AS A child on day trips to stately homes, Bess Sturman would admire the opulently furnished rooms and imagine the lives of their inhabitants.

“When my parents took my brother, sister and me around country houses such as Castle Howard, I loved to stand in the furnished rooms,” she says, “They seemed to tell stories of their own that had me transfixed.”

Little did Bess know at the time, but that early interest in the décor of historic homes paved the way to a career designing exquisitely arranged interiors.

Seven years ago, at her Ilkley home, Bess established her own company, Sturman & Co. Since then demand for her talents has soared, with commissions to style houses, rooms and commercial properties across the Yorkshire region and beyond.

From imposing Victorian villas to modern townhouses and country cottages, the multi-award-winning designer creates striking interiors, making imaginative use of space, colour and light.

“At present I have a Grade II listed country house, a contemporary new build and a barn conversion on my desk, plus a number of detached family homes,” she says. “I’m helping clients in Hertfordshire and Cheshire too.”

One feather in her creative cap came when she worked on the award-winning interior of Ilkley Cinema, designing a boutique-style auditorium “It remains one of my favourite projects,” she says. “It was fun to work with the team there and create something in my home town that people would feel proud of.”

It was not a cut-and-dried process that led Bess towards the profession. After studying English literature at university she followed a career in law, starting out as a discrimination lawyer before moving to a role within the health sector.

Yet thoughts of a career in interior design were never far away. After having her second child she decided to leave the corporate world and follow her dream, retraining at the London-based Interior Design Institute.

“I loved my fast-paced corporate role. When I had my first child I was commuting from Leeds to work in London, but with two children it was not sustainable,” she explains. “I decided that it was time to take a break, which gave me the chance to retrain and follow my creative passion.”

Bess, who has since had a third child, started out doing unpaid projects for friends, before tacking her first commission - an office in a Grade ll listed Regency terrace, for a firm of solicitors.

When she walks into a room she mentally flattens the 3D image to find focus points.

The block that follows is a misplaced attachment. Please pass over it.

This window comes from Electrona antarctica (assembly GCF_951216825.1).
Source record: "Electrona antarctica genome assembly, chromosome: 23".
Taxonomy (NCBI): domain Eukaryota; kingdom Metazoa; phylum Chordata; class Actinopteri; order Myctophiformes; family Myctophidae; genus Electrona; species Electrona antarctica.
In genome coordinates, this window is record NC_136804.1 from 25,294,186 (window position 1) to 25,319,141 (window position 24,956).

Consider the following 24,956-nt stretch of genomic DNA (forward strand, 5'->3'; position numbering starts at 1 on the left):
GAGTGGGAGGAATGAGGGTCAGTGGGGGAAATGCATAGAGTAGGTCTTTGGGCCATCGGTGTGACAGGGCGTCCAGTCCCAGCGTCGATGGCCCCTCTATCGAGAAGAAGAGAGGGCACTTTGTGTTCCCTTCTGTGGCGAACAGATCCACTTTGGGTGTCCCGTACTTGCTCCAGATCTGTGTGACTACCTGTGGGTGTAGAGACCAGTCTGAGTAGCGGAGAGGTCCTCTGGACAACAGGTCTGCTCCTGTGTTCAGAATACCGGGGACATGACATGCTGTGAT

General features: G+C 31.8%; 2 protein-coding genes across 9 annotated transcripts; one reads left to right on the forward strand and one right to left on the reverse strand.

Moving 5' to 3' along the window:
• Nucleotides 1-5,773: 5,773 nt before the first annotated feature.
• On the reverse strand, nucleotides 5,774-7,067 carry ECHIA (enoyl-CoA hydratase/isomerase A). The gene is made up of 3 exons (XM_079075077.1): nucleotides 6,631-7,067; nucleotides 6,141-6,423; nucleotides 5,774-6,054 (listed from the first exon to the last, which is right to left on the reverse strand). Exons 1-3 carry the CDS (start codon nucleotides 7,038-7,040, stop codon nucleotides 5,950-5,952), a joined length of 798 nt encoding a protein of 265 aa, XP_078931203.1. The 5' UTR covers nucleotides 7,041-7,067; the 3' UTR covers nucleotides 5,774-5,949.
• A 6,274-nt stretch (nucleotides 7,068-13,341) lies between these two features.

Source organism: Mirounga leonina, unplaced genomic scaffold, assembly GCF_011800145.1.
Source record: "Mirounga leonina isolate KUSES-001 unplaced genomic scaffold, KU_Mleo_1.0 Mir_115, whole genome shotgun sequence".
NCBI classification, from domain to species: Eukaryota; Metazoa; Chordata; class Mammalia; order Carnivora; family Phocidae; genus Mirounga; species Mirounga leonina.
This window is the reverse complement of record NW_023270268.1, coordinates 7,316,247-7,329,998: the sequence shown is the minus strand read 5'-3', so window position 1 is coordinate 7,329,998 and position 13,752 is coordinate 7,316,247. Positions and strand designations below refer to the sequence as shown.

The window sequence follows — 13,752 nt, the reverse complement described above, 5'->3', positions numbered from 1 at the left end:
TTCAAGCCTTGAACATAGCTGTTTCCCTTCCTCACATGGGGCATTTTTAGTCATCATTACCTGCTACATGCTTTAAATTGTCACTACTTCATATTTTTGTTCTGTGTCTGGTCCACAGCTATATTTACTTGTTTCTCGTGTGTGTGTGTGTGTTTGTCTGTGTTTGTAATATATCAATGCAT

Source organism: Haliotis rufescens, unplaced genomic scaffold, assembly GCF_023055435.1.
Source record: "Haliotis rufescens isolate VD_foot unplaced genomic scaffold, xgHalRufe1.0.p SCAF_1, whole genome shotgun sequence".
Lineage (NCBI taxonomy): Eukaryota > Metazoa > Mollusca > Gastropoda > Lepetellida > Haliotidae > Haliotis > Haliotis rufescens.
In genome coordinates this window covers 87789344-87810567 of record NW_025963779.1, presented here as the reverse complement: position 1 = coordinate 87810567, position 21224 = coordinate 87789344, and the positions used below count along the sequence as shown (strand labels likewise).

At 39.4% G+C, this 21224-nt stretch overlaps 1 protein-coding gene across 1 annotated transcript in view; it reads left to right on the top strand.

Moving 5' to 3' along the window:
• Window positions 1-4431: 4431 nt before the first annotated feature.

“I dissect the way the layout works, and watch my client’s response to the room. Are they proud and comfortable, at a loss, or even embarrassed? I need to understand their starting point and what they want to achieve.”

Tuning each home to suit its owners’ lifestyle is, she says, vital. “I’m lucky to work with a range of interesting clients who lead busy lives. As I get to know them, I learn whether it will suit them to have calm, neutral homes, a riot of colour or something in between.

“Because we mainly work on ‘forever homes’, I try to help them to fall deeper in love with their home. Whether I help to create a place to read peacefully next to a beautiful view, to hold parties or just relax in style and comfort, I think what ‘home’ means is different for everyone.”

The simplest things, such as repositioning furniture, can make a difference, says Bess.

Existing furniture can be used as an anchor point in a mixed-era scheme to create something individual. “I love it when my clients have furniture that is characterful and important to them,” comments Bess. “It’s also brilliant - but relatively rare - to have a blank canvas.”

“Changing cushions, throws and accessories every so often is a great, simple way of refreshing a room if you fancy a change.”

“Sometimes having the critical eye of a stranger is needed to make effective changes. If engaging a designer is outside your budget, I recommend taking a photo of your room if you are struggling to see it as others do. It’s amazing what people don’t ‘see’ any more in their own homes.”

With more major schemes, Bess and her team are nowadays most often approached by clients wanting to create a kitchen/dining/family room opening onto an outside space. “I don’t think this is a trend that will go away - it’s the way people want to live together nowadays,” she says.

A fully accredited member of the British Institute of Interior Designers, Bess sources pieces for clients from both the high street, local craftspeople and from reputable trade suppliers. “eBay is still good for certain items too. We can often save people money, as well as giving them the confidence to make the right investments.”

Light and colour work hand in hand, says Bess. “There’s no point in painting a room if the lighting is wrong. Lighting is so important - a good lighting scheme is one of the most transformative and subtle parts of our design work.”

She adds: “The pride in each project is leaving my clients happier in their home, with a sense of surprise about how good we made it look together. I love the variety of styles that we work with - I am currently working with my third pair of neighbours and it’s a fun challenge for me to create something totally different from the same room.”

The ‘if rooms could talk’ stories she imagined in stately homes as a young girl still resonate through her work.

“My work is a lot about the stories that interiors can tell us about their occupants. I achieve this in my own home is by combining items that I grew up with, like a cane Peacock chair, with antiques and things found on eBay or at markets on our travels. This pieces together a story of our lives that can be told in every room.”

*W:; follow Bess on Instagram @bess_designs